A professor of American Studies and Humane Letters at Cornell University has declared the American Dream to be no more than a hallucination.
On Tuesday, Eric Cheyfitz discussed his book “The Disinformation Age: The Collapse of Liberal Democracy in the United States” which he said could be summed up in a single sentence: It’s a “historical explanation about how and why the United States is still trying to live a narrative, American exceptionalism, that fails to rationalize the state any longer.”
According to The Cornell Daily Sun, the prof’s book — amazingly — “in particular” disses the Obama administration.
“Obama’s speeches,” according to Cheyfitz, “are classic examples of […] ‘disinformation,’ or the ‘rupture of political rhetoric from political reality with fatal results.’”
Contrary to the prevailing conventional wisdom, Cheyfitz continues, President Trump is not the cause of our disinformation. Instead, he’s merely “the latest symptom of the problem.”
Cheyfitz also said that despite the widespread disapproval of the Democratic and Republican parties, the groups themselves are not the root of the issue.
“Their collusion in the militarized corporate hegemony is the problem, and neither of the two parties can address the problem because they are constituted by it,” he said.
The capitalist story of the American enterprise, in Cheyfitz’s mind, is a key contributor to the rise of disinformation because many believe capitalism and democracy are synonymous.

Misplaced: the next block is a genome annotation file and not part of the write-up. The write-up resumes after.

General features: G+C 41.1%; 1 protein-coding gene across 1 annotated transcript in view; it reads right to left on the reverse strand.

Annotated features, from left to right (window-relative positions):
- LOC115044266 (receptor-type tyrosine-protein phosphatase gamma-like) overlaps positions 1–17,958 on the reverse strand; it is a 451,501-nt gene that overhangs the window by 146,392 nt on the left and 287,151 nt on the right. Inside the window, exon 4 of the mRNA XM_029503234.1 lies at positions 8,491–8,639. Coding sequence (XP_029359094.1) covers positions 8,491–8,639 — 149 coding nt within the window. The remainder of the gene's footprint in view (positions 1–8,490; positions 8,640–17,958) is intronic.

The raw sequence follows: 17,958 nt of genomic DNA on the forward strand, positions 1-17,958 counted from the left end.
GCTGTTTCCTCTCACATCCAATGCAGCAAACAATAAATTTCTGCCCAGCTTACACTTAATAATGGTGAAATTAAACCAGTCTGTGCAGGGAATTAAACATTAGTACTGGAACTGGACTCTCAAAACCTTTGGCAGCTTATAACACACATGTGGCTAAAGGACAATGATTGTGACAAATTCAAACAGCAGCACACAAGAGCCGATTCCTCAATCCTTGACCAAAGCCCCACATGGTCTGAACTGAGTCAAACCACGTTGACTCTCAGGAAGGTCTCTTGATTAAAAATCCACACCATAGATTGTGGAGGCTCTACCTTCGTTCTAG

“This story has always confused capitalism with democracy when in fact the two systems are fundamentally at odds,” he said.
Cheyfitz also stressed the lack of accurate information available to people, which leaves them unable to fight back.
“People know they’re poor, but nothing has been put into place for them to join together and fight against this narrative,” he said. “That’s disinformation for me.”
Cheyfitz says “the model for a just society” and the solution to our disinformation can be found “in the ways and practices of indigenous peoples.”
The United States is in “desperate need of another story,” he says, and Natives’ millennia-long tale of “extended kinship” is the fix.
The study of the indigenous is a topic Cheyfitz appears to know well; his faculty page notes he teaches American Indian literatures and U.S. federal Indian law, and has served as an “expert witness” in proceedings dealing with Native rights. His books include “The Poetics of Imperialism: Translation and Colonization from The Tempest to Tarzan” and “The (Post)Colonial Construction of Indian Country: U.S. American Indian Literatures and Federal Indian Law.”
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